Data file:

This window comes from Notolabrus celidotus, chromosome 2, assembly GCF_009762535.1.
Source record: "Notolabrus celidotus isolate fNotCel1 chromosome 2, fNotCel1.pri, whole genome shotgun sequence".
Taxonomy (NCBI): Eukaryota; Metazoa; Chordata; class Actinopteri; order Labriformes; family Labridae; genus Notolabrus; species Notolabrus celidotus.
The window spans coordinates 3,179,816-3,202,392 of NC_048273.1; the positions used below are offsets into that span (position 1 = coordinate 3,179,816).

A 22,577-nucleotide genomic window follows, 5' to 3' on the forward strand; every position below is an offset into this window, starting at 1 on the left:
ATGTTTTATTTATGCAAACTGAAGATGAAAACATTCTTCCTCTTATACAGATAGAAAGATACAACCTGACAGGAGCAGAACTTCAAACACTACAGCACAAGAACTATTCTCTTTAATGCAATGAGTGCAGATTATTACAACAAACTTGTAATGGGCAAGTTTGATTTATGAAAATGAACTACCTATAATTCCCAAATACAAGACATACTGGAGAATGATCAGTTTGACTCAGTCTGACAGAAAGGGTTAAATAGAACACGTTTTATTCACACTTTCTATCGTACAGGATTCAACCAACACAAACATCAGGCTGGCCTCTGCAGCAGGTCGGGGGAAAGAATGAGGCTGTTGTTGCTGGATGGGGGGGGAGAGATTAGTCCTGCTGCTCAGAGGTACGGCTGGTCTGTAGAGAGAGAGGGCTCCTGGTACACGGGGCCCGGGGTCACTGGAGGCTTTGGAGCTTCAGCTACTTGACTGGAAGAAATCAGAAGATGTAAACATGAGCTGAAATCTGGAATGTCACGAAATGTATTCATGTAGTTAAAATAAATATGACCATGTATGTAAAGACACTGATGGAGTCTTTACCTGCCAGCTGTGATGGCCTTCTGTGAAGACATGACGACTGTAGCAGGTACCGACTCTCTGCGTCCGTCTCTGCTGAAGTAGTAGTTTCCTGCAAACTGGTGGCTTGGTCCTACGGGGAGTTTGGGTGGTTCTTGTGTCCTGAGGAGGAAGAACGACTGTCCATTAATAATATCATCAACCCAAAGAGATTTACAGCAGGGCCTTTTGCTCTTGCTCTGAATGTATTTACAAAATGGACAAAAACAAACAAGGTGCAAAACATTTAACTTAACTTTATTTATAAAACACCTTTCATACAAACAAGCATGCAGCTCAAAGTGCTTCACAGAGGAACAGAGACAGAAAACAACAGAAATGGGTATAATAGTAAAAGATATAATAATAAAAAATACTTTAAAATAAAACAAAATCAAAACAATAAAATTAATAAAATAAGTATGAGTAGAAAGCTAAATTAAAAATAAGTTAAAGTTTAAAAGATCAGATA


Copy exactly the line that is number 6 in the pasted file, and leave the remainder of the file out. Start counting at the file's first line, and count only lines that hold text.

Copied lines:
ATGTTTTATTTATGCAAACTGAAGATGAAAACATTCTTCCTCTTATACAGATAGAAAGATACAACCTGACAGGAGCAGAACTTCAAACACTACAGCACAAGAACTATTCTCTTTAATGCAATGAGTGCAGATTATTACAACAAACTTGTAATGGGCAAGTTTGATTTATGAAAATGAACTACCTATAATTCCCAAATACAAGACATACTGGAGAATGATCAGTTTGACTCAGTCTGACAGAAAGGGTTAAATAGAACACGTTTTATTCACACTTTCTATCGTACAGGATTCAACCAACACAAACATCAGGCTGGCCTCTGCAGCAGGTCGGGGGAAAGAATGAGGCTGTTGTTGCTGGATGGGGGGGGAGAGATTAGTCCTGCTGCTCAGAGGTACGGCTGGTCTGTAGAGAGAGAGGGCTCCTGGTACACGGGGCCCGGGGTCACTGGAGGCTTTGGAGCTTCAGCTACTTGACTGGAAGAAATCAGAAGATGTAAACATGAGCTGAAATCTGGAATGTCACGAAATGTATTCATGTAGTTAAAATAAATATGACCATGTATGTAAAGACACTGATGGAGTCTTTACCTGCCAGCTGTGATGGCCTTCTGTGAAGACATGACGACTGTAGCAGGTACCGACTCTCTGCGTCCGTCTCTGCTGAAGTAGTAGTTTCCTGCAAACTGGTGGCTTGGTCCTACGGGGAGTTTGGGTGGTTCTTGTGTCCTGAGGAGGAAGAACGACTGTCCATTAATAATATCATCAACCCAAAGAGATTTACAGCAGGGCCTTTTGCTCTTGCTCTGAATGTATTTACAAAATGGACAAAAACAAACAAGGTGCAAAACATTTAACTTAACTTTATTTATAAAACACCTTTCATACAAACAAGCATGCAGCTCAAAGTGCTTCACAGAGGAACAGAGACAGAAAACAACAGAAATGGGTATAATAGTAAAAGATATAATAATAAAAAATACTTTAAAATAAAACAAAATCAAAACAATAAAATTAATAAAATAAGTATGAGTAGAAAGCTAAATTAAAAATAAGTTAAAGTTTAAAAGATCAGATA